Cardiac injury is a common complication of BCT [2,3,4,5]. The common injuries include cardiac contusion, valvular damage, and aortic insufficiency [2, 3]. Myocardial contusion is the most frequent cardiac injury following BCT and occurs in 16–76% of patients in motor vehicle accidents; however, traumatic VSR is a rare complication of BCT [1, 4, 6]. VSR may be delayed for several hours to several days after trauma, and its clinical presentation varies from immediate death to complete spontaneous closure [7]. The most common localization of traumatic VSR is in the muscular portion of the interventricular septum near the cardiac apex [3, 5, 7]. In the present case, the patient had no history of congenital heart disease.

The first postulated mechanism of VSR is acute compression of the heart between the sternum and the vertebral column, with a resultant sudden rise in intracardiac pressure at the end of diastole or isovolumetric systole. The second postulated mechanism is microvascular disruption caused by myocardial injury, leading to infarction and liquefaction of the septum [1, 2, 4]. The contused myocardium can become necrotic and, subsequently, perforate. Therefore, VSR may occur several hours or months after BCT [7]. The former postulation was considered to be the underlying mechanism in this case, because the rupture occurred in the acute phase and there was no myocardial infarction around the defect. The high pressure of compressed and filled left ventricle caused the VSR in this case; however it is the pressure toward the free wall of left ventricle that caused the fatal cardiac rupture. Right ventricle is more vulnerable site rather than left ventricle. However, in this situation, myocardial damage should have occurred in the left side of the heart not to right side because the pressure of right ventricle is quite low. A conservative approach has been recommended for patients with stable hemodynamics and small defects when the ratio of pulmonary-to-systemic flow is less than 2:1 because spontaneous closure may occur [3, 7]. Echocardiography is a useful method for the diagnosis of VSR, however in the presented case, examination of the heart at the admission detected no VSR. If it is a large automobile accident, computed tomography and echocardiography should be examined in detail, keeping in mind the possibility of cardiac injury even if the hemodynamics are stable for the first time. The only way to treat a large defect and a patient with unstable hemodynamics is prompt diagnosis and emergent operation.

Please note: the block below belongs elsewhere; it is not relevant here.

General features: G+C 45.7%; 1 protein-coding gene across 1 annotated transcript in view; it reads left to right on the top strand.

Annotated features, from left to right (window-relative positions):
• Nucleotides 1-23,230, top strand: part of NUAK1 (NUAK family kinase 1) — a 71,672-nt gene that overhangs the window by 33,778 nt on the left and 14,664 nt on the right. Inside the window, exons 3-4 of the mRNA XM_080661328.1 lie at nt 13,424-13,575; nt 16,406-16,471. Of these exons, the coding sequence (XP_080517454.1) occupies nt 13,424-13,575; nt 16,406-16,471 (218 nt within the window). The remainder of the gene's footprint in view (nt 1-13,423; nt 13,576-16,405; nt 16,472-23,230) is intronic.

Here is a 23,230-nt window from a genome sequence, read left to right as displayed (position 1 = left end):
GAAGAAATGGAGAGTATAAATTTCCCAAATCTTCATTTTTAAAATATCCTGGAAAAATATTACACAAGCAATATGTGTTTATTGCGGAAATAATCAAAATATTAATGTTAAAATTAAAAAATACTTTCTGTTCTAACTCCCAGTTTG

We approached the VSR through the right ventricle, not the left ventricle, to prevent left ventricular function. In the case of VSR after myocardial infarction, we used a large patch to close the infarcted myocardium, the so-called infarct exclusion technique [8], which is placed from inside of the ventricular cavity to the free wall with viable myocardium just to the coronary artery to avoid cutting and residual shunting. In this case, a double patch was used to close the defect. Interrupted, pledgetted horizontal mattress sutures were placed on the healthy ventricular septal wall and not on the left ventricular anterior wall [9]. We think the right ventricular approach and the double-patch method is a suitable and standard technique for this situation.

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